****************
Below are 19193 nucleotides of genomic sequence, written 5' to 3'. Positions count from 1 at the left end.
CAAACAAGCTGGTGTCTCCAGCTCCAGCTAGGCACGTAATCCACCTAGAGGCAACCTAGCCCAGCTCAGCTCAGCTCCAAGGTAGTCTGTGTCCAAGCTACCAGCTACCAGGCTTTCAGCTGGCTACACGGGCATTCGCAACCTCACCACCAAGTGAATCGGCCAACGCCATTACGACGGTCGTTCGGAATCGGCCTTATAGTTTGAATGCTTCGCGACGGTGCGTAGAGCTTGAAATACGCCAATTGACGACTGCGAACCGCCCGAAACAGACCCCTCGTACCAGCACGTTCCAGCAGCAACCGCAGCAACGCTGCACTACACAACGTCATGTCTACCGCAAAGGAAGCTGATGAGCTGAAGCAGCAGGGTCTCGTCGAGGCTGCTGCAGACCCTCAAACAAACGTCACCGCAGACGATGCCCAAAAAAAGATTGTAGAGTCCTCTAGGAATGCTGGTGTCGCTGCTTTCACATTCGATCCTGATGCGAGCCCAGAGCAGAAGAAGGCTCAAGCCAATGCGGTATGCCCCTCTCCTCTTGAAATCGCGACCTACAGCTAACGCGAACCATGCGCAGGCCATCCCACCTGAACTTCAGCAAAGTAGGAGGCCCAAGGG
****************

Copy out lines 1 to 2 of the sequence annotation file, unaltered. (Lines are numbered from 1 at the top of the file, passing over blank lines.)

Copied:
Below are 19193 nucleotides of genomic sequence, written 5' to 3'. Positions count from 1 at the left end.
CAAACAAGCTGGTGTCTCCAGCTCCAGCTAGGCACGTAATCCACCTAGAGGCAACCTAGCCCAGCTCAGCTCAGCTCCAAGGTAGTCTGTGTCCAAGCTACCAGCTACCAGGCTTTCAGCTGGCTACACGGGCATTCGCAACCTCACCACCAAGTGAATCGGCCAACGCCATTACGACGGTCGTTCGGAATCGGCCTTATAGTTTGAATGCTTCGCGACGGTGCGTAGAGCTTGAAATACGCCAATTGACGACTGCGAACCGCCCGAAACAGACCCCTCGTACCAGCACGTTCCAGCAGCAACCGCAGCAACGCTGCACTACACAACGTCATGTCTACCGCAAAGGAAGCTGATGAGCTGAAGCAGCAGGGTCTCGTCGAGGCTGCTGCAGACCCTCAAACAAACGTCACCGCAGACGATGCCCAAAAAAAGATTGTAGAGTCCTCTAGGAATGCTGGTGTCGCTGCTTTCACATTCGATCCTGATGCGAGCCCAGAGCAGAAGAAGGCTCAAGCCAATGCGGTATGCCCCTCTCCTCTTGAAATCGCGACCTACAGCTAACGCGAACCATGCGCAGGCCATCCCACCTGAACTTCAGCAAAGTAGGAGGCCCAAGGG